Minimalism: Mastering the Art of Less is More

I recently attended a work shop for moms looking to de-clutter and de-stress their life.

The speaker has devoted much of her recent years to pursuing a life of minimalism. While that word means different things to different people, her definition really resounded with me:

The intentional pursuing of what really matters in my life, and the letting go of all that does not contribute to that pursuit.

To accomplish this, she advised creating a word or vision to define your home. An important and personal first step, this can vary for each person or family. Words that came up in our discussion group included peace, calm, tranquility, happiness.

Words that many of us probably would not use to describe the current state of our homes.

What gets in the way of achieving this mental and physical state in the place where we spend most of our time? There are many reasons, some of them linked to anxiety, stress, leading a busy life, over-commitments, feeling overwhelmed or ill-equipped to make a change. Oh, and KIDS. Having children means you’re constantly shuffling shoes, coats, piles of clothes, toys, paperwork, etc.

The speaker encouraged us not to let these stressors get in our way of simplifying our homes and in turn, our lives. Focus on your defining word and throw away things that don’t align with that vision. She invigorated us to make steps towards a more simplified life with the promise we would feel calmer and more at peace with less stuff.

Because having less stuff leads to more: more time since you’re not cleaning up as much or as often, more space for the things that do matter, more energy (see less cleaning above), more peace and more focus. All of those things can exist in our psychological state too, if we could commit to having less things on our mental to-do list and therefore less stressors on our mind.

I walked away from that workshop feeling incentivized to make my home (and my mind) a less cluttered environment for myself and my family. My motivation stemmed from the fact that the clutter and piles and toys everywhere leave me stressed, irritable, and embarrassed that we have accumulated so much stuff.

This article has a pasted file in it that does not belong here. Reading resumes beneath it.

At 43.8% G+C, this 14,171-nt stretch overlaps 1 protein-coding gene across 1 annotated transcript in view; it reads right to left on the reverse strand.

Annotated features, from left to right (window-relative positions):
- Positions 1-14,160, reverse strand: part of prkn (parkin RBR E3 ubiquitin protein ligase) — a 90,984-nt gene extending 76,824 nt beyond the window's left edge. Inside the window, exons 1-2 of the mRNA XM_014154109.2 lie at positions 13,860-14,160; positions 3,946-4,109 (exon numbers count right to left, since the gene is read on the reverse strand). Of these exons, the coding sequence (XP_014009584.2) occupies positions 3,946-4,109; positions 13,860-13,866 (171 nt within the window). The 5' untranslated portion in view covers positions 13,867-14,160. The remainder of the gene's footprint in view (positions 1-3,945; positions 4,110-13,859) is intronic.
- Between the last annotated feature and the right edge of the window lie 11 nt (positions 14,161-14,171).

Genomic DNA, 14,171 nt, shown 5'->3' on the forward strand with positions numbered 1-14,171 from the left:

The first step to effective de-cluttering is asking yourself some of the following questions when buying something new or deciding whether to keep items you already own:

 

  1. Does this item give me value currently? Or am I keeping this because it might have value some day? If no, toss it. Don’t hold on to it because it might mean something to you one day.
  2. Is this item currently useful or being used regularly? If the answer is no or you haven’t used in the past 6 months, toss it.
  3. For clothes or items you already own, ask yourself this: if I walked into the store today, would I buy it again? If the answer is no, toss it.
  4. Am I buying this purely because it’s on sale? If yes, don’t buy it.
  5. Am I keeping this for a future or past me? This one really stuck with me. Am I holding on to these jeans because a “future me” may fit into them again? Or because it reminds me of a thinner “past me?” Am I keeping this journal or book because it’s something I used to like or enjoy? As painful as it sounds, if it’s not useful for the “current you,” consider passing it along to someone for who might get more use from it.
  6. Am I attaching a person to the item? This is a difficult one, but remind yourself that the memory of a person doesn’t stay with the object, it lies within your heart. Getting rid of the item won’t erase the memory.
  7. Do I already have something else that has same function? If yes, then pick the one you use more often and donate the other. 
  8. Can you admire something rather than own it? I find this one helpful when I’m at Target. I can admire the beautiful pillows and linens, cute mugs, and homey decor without having to own ALL of them. (Right? Just take deep breaths and keep walking).

Other helpful tips when you can’t decide whether an item should stay or go:

  1. Use the “dollar per use” theory. If you’re buying a pair of expensive boots that cost $400, ask yourself will I use it 400 times? Or, if you’re buying a kitchen appliance, ask yourself will you really use it regularly? If not, you just borrow that juicer from a friend when you need it.
  2. Think quality over quantity. Read more here

(This post originally published on Mid-Peninsula Mom’s Blog on January 29, 2018)

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